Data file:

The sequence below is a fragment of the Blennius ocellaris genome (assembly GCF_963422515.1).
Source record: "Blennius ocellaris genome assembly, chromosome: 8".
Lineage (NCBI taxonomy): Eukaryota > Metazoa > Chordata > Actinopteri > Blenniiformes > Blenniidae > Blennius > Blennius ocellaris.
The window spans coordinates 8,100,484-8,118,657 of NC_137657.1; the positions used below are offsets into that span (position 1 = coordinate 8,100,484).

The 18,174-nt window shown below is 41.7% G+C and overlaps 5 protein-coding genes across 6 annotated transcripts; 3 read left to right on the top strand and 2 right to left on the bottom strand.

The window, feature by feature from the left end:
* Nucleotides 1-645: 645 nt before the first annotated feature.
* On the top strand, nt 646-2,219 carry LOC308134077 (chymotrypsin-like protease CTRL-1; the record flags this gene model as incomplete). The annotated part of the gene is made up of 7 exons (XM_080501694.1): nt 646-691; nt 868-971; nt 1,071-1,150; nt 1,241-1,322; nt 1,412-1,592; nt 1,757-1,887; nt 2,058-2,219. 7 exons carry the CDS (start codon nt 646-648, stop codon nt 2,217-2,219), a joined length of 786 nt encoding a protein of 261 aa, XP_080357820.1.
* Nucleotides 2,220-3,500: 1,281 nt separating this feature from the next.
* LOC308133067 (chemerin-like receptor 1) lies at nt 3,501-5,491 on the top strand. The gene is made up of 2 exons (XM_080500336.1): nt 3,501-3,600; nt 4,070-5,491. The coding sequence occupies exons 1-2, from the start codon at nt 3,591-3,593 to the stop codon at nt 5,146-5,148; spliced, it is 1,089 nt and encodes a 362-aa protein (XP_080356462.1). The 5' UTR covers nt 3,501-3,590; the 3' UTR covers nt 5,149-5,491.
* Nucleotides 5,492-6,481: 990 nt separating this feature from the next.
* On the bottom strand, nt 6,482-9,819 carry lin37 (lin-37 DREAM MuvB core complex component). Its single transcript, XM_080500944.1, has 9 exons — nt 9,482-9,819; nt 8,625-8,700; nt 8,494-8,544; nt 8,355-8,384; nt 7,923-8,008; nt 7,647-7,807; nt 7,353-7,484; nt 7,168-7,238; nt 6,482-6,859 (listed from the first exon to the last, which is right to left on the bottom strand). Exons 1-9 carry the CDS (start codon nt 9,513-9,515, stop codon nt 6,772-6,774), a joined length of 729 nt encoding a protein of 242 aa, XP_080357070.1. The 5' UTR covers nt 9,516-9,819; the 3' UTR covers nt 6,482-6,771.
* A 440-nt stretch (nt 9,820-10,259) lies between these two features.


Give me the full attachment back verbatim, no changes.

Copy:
The sequence below is a fragment of the Blennius ocellaris genome (assembly GCF_963422515.1).
Source record: "Blennius ocellaris genome assembly, chromosome: 8".
Lineage (NCBI taxonomy): Eukaryota > Metazoa > Chordata > Actinopteri > Blenniiformes > Blenniidae > Blennius > Blennius ocellaris.
The window spans coordinates 8,100,484-8,118,657 of NC_137657.1; the positions used below are offsets into that span (position 1 = coordinate 8,100,484).

The 18,174-nt window shown below is 41.7% G+C and overlaps 5 protein-coding genes across 6 annotated transcripts; 3 read left to right on the top strand and 2 right to left on the bottom strand.

The window, feature by feature from the left end:
* Nucleotides 1-645: 645 nt before the first annotated feature.
* On the top strand, nt 646-2,219 carry LOC308134077 (chymotrypsin-like protease CTRL-1; the record flags this gene model as incomplete). The annotated part of the gene is made up of 7 exons (XM_080501694.1): nt 646-691; nt 868-971; nt 1,071-1,150; nt 1,241-1,322; nt 1,412-1,592; nt 1,757-1,887; nt 2,058-2,219. 7 exons carry the CDS (start codon nt 646-648, stop codon nt 2,217-2,219), a joined length of 786 nt encoding a protein of 261 aa, XP_080357820.1.
* Nucleotides 2,220-3,500: 1,281 nt separating this feature from the next.
* LOC308133067 (chemerin-like receptor 1) lies at nt 3,501-5,491 on the top strand. The gene is made up of 2 exons (XM_080500336.1): nt 3,501-3,600; nt 4,070-5,491. The coding sequence occupies exons 1-2, from the start codon at nt 3,591-3,593 to the stop codon at nt 5,146-5,148; spliced, it is 1,089 nt and encodes a 362-aa protein (XP_080356462.1). The 5' UTR covers nt 3,501-3,590; the 3' UTR covers nt 5,149-5,491.
* Nucleotides 5,492-6,481: 990 nt separating this feature from the next.
* On the bottom strand, nt 6,482-9,819 carry lin37 (lin-37 DREAM MuvB core complex component). Its single transcript, XM_080500944.1, has 9 exons — nt 9,482-9,819; nt 8,625-8,700; nt 8,494-8,544; nt 8,355-8,384; nt 7,923-8,008; nt 7,647-7,807; nt 7,353-7,484; nt 7,168-7,238; nt 6,482-6,859 (listed from the first exon to the last, which is right to left on the bottom strand). Exons 1-9 carry the CDS (start codon nt 9,513-9,515, stop codon nt 6,772-6,774), a joined length of 729 nt encoding a protein of 242 aa, XP_080357070.1. The 5' UTR covers nt 9,516-9,819; the 3' UTR covers nt 6,482-6,771.
* A 440-nt stretch (nt 9,820-10,259) lies between these two features.